• One deployment pipeline for each environment consisting of multiple parallel deployment workflows for each microservice; these pipelines can also be chained for Dev, QA and Prod.

For example, here is the latter showing one pipeline with multiple microservice deployment workflows executing together as one parallel stage:

Microservice

Each Microservice executes its own deployment workflow in parallel. For example, here is what a typical microservices workflow looks like:

deploy_workflow

 

Each Microservice artifact is first picked up, set up, and deployed using Kubernetes, and then each microservice is independently auto-verified using Splunk and AppDynamics by leveraging Harness Continuous Verification (machine learning-based verification). Harness has native verification support for the likes of AppDynamics, New Relic, Dynatrace, Splunk, ELK, Sumo Logic, Jenkins and so on.

Verifying Microservices Dependancies Post-Deployment is Hard

The above workflow is good for automating microservice deployment and independent verification, but it’s really bad for collective verification because other microservices deployments may not have successfully completed.

It’s possible you could start verifying one microservice while others are in mid-flight, so you’re going to get inconsistent results unless all microservices deployments have completed and are behaving as expected in your environment. Once again, it’s easy to deploy microservices but it’s hard to verify them upstream and downstream.

Introducing ‘Barriers’ For Pipeline Flow Control

To overcome the above challenge, we recently shipped a feature called “Barriers” that lets customers control the flow of deployment pipelines so they can deploy and verify microservices independently, collectively, and safely.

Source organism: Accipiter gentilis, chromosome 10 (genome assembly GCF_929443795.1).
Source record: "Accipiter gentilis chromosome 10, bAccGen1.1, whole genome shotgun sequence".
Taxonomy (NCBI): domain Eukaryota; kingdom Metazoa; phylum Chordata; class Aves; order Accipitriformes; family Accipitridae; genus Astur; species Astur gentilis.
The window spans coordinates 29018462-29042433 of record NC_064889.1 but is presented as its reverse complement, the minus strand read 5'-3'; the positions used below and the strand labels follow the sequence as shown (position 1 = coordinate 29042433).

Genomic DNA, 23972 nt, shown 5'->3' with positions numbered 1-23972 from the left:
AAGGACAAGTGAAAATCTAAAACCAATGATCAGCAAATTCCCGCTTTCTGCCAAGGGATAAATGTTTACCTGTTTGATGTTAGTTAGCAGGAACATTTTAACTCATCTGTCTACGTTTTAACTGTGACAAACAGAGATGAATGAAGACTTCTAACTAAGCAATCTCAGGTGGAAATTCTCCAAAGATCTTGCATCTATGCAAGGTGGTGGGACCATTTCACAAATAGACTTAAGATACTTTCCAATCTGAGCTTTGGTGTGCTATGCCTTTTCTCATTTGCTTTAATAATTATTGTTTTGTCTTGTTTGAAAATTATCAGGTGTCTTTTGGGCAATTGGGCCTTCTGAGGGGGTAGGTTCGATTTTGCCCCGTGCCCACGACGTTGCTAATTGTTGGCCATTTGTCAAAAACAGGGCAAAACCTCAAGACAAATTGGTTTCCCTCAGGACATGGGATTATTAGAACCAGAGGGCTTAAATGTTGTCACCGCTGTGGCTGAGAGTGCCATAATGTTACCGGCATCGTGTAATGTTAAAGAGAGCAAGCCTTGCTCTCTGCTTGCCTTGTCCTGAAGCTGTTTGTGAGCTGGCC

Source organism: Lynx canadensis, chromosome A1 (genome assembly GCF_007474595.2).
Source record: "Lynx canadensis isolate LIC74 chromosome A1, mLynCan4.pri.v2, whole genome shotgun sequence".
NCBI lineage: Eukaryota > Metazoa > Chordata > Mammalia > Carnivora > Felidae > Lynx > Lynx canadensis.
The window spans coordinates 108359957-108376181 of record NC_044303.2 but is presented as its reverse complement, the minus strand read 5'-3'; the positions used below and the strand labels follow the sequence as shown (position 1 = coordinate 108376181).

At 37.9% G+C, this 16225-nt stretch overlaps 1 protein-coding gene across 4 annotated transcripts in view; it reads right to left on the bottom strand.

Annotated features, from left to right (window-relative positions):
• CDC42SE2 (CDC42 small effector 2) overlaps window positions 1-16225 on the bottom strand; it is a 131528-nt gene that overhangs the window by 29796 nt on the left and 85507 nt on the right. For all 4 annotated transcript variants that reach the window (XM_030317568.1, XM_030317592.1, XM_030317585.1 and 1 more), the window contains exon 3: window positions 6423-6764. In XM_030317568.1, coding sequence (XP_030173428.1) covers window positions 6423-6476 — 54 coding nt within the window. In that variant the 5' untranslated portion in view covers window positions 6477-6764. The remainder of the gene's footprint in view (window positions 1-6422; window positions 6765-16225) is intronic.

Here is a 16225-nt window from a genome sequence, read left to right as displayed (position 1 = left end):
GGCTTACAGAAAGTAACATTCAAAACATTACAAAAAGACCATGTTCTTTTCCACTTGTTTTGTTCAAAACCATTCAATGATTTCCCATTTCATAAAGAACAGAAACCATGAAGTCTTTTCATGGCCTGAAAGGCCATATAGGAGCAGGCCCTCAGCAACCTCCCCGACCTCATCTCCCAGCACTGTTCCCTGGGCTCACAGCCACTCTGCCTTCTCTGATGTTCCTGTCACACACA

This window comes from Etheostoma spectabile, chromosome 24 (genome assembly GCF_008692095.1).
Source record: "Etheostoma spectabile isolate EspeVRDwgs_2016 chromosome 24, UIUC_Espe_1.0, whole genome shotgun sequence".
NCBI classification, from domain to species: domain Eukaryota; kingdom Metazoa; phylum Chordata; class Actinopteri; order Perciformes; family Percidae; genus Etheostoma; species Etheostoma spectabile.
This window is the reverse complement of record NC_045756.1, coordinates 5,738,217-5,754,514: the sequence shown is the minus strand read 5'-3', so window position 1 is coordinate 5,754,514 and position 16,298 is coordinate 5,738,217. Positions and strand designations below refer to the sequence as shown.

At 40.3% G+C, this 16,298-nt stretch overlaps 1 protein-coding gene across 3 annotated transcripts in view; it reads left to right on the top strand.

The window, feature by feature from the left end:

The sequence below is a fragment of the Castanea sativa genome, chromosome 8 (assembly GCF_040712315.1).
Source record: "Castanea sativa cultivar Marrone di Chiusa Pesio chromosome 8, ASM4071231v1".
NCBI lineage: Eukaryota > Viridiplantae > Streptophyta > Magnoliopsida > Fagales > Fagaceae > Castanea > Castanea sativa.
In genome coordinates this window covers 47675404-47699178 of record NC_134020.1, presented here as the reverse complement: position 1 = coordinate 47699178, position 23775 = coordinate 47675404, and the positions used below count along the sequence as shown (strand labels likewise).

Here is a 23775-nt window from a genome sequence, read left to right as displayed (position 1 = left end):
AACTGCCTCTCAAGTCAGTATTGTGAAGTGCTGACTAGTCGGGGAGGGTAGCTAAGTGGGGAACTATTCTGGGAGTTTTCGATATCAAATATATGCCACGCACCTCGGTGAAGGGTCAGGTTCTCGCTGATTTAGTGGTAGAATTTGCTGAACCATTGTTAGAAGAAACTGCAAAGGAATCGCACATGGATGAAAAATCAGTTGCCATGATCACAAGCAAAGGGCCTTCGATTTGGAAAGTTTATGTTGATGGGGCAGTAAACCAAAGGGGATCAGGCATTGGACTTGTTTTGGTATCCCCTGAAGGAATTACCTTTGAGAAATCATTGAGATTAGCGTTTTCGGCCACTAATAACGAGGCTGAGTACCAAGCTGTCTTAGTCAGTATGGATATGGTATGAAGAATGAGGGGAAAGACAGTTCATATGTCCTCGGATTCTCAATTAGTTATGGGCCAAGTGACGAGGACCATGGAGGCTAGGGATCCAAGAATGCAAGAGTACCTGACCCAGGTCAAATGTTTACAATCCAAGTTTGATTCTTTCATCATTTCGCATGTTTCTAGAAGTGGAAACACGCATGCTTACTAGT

Barriers basically block the execution of a deployment workflow until all other deployment workflows reach the same barrier. Once this happens, normal execution resumes.

If any deployment workflow fails or times out (does not reach the barrier) then Harness will automatically roll back by default. Rollback can be local to a specific deployment workflow or global across all deployment workflows in a pipeline. This, therefore, allows customers to roll back one or all microservices during a failed deployment or verification.

In the case of our microservices example, we can add a barrier “Wait For Deployments To Complete” to each of our microservice deployment workflows so that collective verification won’t begin until all microservices have been deployed successfully. It would look something like this:

barrier

 

Our microservices deployment workflow now looks like this:

barrier_workflow

Our example pipeline would now execute many of the above workflows in parallel for each microservice. Once the “Deploy Containers” step completes, execution for each workflow would halt at our new barrier, and it would wait until all other workflows who have the same barrier. Once this happens, normal execution resumes and verification would then take place based on all microservices being successfully deployed.

It’s even possible to have multiple barriers layered in a deployment workflow or pipeline. For example, you might perform different types of deployment verification at different stages of a workflow. When you require consistency across microservices or workflows you simply add a new barrier to control the flow of execution.

We had one customer last week roll out this new barrier feature so they can now deploy and verify 40 microservices to the same environment at the same time. If any microservice or verification fails, then they automatically roll back. Try for yourself with the Harness trial.

How do you deploy and verify tens of microservices today in production?

Cheers,

Steve.

@BurtonSays

 

➞ Back to Blog

Leave a Reply

avatar
  Subscribe  
Notify of